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2/9/16news article

keep the snow days fun and safe

sleddingWinter has been pretty mild this year so the opportunity for kids to pull out the sleds has been slim. But with today’s snowfall and many schools calling off classes, it may be the perfect opportunity for some outdoor fun. Before sending kids out into the snow, there are a few tips that parents and caregivers need to keep in mind.

sledding safely

“Many children are into extreme sledding. Extreme sledding can cause several different types of injuries, especially to the head,” says Lisa Schwing, RN, trauma program manager at Dayton Children’s.

Thrill-seeking kids love to go down the hill head first, but this means head will be the first thing to hit any object in their path. According to Schwing, children never should sled headfirst. Instead, they should sit or kneel. Helmets are strongly recommended for children younger than 12 years old to protect their heads. In addition, don’t crowd four or five kids on one sled.

Children will use anything from a commercially made sled to cardboard boxes and garbage can lids. When buying a sled, parents should put safety first. Consider the age of the child - for example, a 12 year old should not be on a sled for an 8 year old. Steering mechanisms also are important for control while sledding.

According to the National Safety Council, more than 30,000 children are treated for sledding and tobogganing accidents each year, with most accidents involving head-related injuries.

When children race out the door to sled down their favorite hill, Schwing recommends these tips to keep them safe on the slopes:

  • Never sled alone.
  • Choose hills with gentle slopes that have a long run off area at the end.
  • Avoid hills that end at roads, railways, rivers, fences or parking lots.
  • Do not sled around frozen lakes or ponds.
  • Children younger than 12 years old always should have adult supervision.
  • Only sled in daylight or well-lit areas.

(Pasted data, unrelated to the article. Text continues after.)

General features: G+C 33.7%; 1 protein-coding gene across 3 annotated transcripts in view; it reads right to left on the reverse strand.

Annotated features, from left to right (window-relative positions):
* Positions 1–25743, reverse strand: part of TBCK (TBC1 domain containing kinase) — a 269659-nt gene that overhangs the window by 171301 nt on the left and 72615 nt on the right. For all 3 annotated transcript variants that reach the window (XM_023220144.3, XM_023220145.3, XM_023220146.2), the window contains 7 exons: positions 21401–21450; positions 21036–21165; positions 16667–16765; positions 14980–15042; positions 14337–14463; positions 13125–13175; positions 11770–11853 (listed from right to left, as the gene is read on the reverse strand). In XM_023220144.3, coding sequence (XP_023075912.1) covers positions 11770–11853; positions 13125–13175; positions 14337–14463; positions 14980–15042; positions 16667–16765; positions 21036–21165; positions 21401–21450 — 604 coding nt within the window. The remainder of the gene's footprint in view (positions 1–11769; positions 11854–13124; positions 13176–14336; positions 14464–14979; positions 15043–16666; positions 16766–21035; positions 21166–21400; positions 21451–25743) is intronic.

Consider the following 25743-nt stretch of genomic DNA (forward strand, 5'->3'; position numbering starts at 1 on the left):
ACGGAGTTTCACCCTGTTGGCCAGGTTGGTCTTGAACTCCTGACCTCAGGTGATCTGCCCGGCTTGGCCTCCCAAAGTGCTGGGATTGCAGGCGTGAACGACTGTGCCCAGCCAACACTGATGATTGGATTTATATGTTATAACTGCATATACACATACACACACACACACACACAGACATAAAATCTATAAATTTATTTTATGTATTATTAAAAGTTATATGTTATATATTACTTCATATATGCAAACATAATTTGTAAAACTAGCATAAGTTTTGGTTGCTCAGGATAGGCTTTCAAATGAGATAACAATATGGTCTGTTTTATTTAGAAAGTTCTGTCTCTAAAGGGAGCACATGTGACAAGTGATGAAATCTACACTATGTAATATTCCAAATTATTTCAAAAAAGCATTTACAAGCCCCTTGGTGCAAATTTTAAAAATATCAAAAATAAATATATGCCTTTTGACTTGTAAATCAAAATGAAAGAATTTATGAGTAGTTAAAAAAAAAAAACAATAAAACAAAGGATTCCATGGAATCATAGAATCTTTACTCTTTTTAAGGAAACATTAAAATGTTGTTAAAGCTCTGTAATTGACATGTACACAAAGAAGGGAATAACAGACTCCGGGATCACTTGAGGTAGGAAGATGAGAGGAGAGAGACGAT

• Choose hills that are free from trees, rocks, holes, fences and signs and avoid hills that have icy spots and grassy or dirt areas exposed.

more than just a sled

Winter slope activities have moved from the traditional sled to snowboards and short skis. Unlike a sled, equipment like snowboards and skis take additional time to learn proper maneuver and control skills to be safe. “Don’t just jump on a snowboard and think you are a pro,” Schwing says. “Doing that can lead to serious injuries.”

warm and dry

hot chocolateWet and cold is a recipe for frostbite or hypothermia. So when it comes to dressing for a day of sledding, children should layer, with hats, gloves and scarves. Two pairs of socks would be a great idea and make sure that coat is not only on, but zipped. Waterproof boots are a must, and if a child will be in the snow a lot, then water resistant pants, coats and gloves are necessary to stay safe.

Frostbite is characterized by numb fingers, ears and noses and eventually can lead to redness and pain. Hypothermia is a decrease in body temperature, which can affect brain and muscle functions and eventually lead to death.

Make sure to check on children playing in the snow frequently. Bring them in every 20 minutes or so to warm up and have a hot drink or snack.

For more information, contact:
Stacy Porter
Communications specialist
Phone: 937-641-3666

Lisa Schwing

trauma program manager
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